Of course, all this hemming and hawing about what to do next could be quickly rendered null and void if something suspicious shows up on that kidney.  Austin has an abdominal ultrasound this Thursday morning, which, as you may or may not remember, is all we’re allowed to do with a GFR under 30.

His kidney isn’t functioning well enough to filter out the contrast he’d need to drink for a CT scan or the gadolinium needed for an MRI. In fact, for patients in end-stage renal failure — which is several steps beyond where Austin is — MRIs are associated with this horrific condition that causes thickening of the skin and organs . . . and has no treatment. Basically, your organs keep thickening, leaving you completely debilitated, until you just die.  Not something I’m prepared to sign my okay to on a routine consent form.  So that leaves only ultrasounds which are good because they don’t expose him to unnecessary radiation but aren’t quite as precise in finding small or hard-to-detect growths. We’ve arranged for all of our ultrasounds to be done by the best doctor possible, one who knows Austin’s kidney very well, so that makes us feel confident that this method of “watching” is good enough.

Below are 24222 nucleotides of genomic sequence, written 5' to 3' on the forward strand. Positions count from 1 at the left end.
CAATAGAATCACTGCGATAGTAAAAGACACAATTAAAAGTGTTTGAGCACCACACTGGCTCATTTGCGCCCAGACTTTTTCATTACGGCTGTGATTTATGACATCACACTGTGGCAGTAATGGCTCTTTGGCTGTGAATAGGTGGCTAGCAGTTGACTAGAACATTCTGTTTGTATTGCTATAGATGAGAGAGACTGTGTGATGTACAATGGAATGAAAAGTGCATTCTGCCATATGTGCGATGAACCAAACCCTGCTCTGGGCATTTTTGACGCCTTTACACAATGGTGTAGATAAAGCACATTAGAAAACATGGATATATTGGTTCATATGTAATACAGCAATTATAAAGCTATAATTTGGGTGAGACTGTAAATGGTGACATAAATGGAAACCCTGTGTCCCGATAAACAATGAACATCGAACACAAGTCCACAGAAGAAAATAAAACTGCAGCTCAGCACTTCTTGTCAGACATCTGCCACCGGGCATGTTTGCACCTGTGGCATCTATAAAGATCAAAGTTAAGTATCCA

That will take place this Thursday and then Friday Austin needs yet another eight-hour blood transfusion. His kidney is not making something called erythropoietin which stimulates the production of red blood cells, so his hemoglobin can’t fully recover from the effects of chemo. (Anybody have to consult an online dictionary to get through this post? I did, to triple-check my spelling!) This will be the first time he’s had blood since the removal of his PICC line so we’ll see how he does with a peripheral IV in his hand.  Hopefully one will do the trick and not be “blown” by the heavy volume over the course of the day. Inserting a second IV halfway through might just be too much for the little guy.

So, we’ve got a few days that will feel like we’re back on the hamster wheel of treatment. And then it’s off to Chautauqua for a weekend of boating and fireworks. Start countdown now . . .

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